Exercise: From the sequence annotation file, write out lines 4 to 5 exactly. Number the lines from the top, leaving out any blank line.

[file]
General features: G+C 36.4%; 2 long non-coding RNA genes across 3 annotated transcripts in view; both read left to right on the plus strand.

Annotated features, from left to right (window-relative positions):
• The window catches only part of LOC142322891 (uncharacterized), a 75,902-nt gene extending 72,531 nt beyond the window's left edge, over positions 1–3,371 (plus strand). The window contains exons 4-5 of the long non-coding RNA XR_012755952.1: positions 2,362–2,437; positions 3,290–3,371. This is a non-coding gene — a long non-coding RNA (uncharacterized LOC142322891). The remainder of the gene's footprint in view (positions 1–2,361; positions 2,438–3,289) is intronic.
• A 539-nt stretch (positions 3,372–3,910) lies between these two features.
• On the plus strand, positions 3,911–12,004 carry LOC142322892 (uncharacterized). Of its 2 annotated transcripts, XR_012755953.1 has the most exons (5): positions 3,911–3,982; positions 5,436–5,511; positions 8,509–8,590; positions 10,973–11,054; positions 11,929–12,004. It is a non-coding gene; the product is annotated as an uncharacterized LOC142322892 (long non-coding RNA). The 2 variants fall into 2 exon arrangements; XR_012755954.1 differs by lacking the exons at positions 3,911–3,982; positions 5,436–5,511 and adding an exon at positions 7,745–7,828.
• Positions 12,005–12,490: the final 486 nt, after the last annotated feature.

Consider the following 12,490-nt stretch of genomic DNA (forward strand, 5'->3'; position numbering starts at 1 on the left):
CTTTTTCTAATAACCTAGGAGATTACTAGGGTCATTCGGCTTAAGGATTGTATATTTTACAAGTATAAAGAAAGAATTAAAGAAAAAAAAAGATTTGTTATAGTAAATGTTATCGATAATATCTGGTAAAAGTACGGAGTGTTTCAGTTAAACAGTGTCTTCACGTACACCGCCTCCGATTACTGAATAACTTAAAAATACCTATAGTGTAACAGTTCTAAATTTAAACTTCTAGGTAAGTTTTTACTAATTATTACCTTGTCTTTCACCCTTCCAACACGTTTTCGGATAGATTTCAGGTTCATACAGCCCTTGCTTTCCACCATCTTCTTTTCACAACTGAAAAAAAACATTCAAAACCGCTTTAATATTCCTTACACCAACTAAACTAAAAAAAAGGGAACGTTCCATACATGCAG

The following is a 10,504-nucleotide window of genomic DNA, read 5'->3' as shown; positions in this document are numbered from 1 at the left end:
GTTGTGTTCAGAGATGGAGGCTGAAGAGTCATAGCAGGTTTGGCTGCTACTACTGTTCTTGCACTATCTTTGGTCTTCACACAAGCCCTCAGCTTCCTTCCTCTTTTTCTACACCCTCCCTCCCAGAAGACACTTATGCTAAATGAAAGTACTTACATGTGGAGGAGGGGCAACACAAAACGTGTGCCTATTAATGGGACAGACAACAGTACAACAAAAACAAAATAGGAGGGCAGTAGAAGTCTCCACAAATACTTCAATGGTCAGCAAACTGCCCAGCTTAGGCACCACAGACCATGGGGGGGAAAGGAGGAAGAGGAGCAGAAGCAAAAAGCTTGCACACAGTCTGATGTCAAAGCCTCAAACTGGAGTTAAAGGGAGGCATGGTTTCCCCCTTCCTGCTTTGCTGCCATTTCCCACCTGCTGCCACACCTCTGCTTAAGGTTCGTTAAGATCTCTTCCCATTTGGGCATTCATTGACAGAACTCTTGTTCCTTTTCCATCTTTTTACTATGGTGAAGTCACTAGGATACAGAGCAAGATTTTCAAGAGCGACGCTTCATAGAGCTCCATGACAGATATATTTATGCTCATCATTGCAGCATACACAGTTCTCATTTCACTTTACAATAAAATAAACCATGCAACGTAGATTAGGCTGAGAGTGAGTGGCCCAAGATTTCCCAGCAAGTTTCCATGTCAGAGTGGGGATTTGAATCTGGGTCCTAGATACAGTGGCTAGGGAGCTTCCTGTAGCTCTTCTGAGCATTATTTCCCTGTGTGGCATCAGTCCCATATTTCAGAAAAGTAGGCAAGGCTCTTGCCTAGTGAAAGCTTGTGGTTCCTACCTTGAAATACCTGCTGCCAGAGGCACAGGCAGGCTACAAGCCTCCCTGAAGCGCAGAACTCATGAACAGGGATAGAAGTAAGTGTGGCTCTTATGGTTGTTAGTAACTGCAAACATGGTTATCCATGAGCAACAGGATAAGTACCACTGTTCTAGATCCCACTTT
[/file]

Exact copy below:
• A 539-nt stretch (positions 3,372–3,910) lies between these two features.
• On the plus strand, positions 3,911–12,004 carry LOC142322892 (uncharacterized). Of its 2 annotated transcripts, XR_012755953.1 has the most exons (5): positions 3,911–3,982; positions 5,436–5,511; positions 8,509–8,590; positions 10,973–11,054; positions 11,929–12,004. It is a non-coding gene; the product is annotated as an uncharacterized LOC142322892 (long non-coding RNA). The 2 variants fall into 2 exon arrangements; XR_012755954.1 differs by lacking the exons at positions 3,911–3,982; positions 5,436–5,511 and adding an exon at positions 7,745–7,828.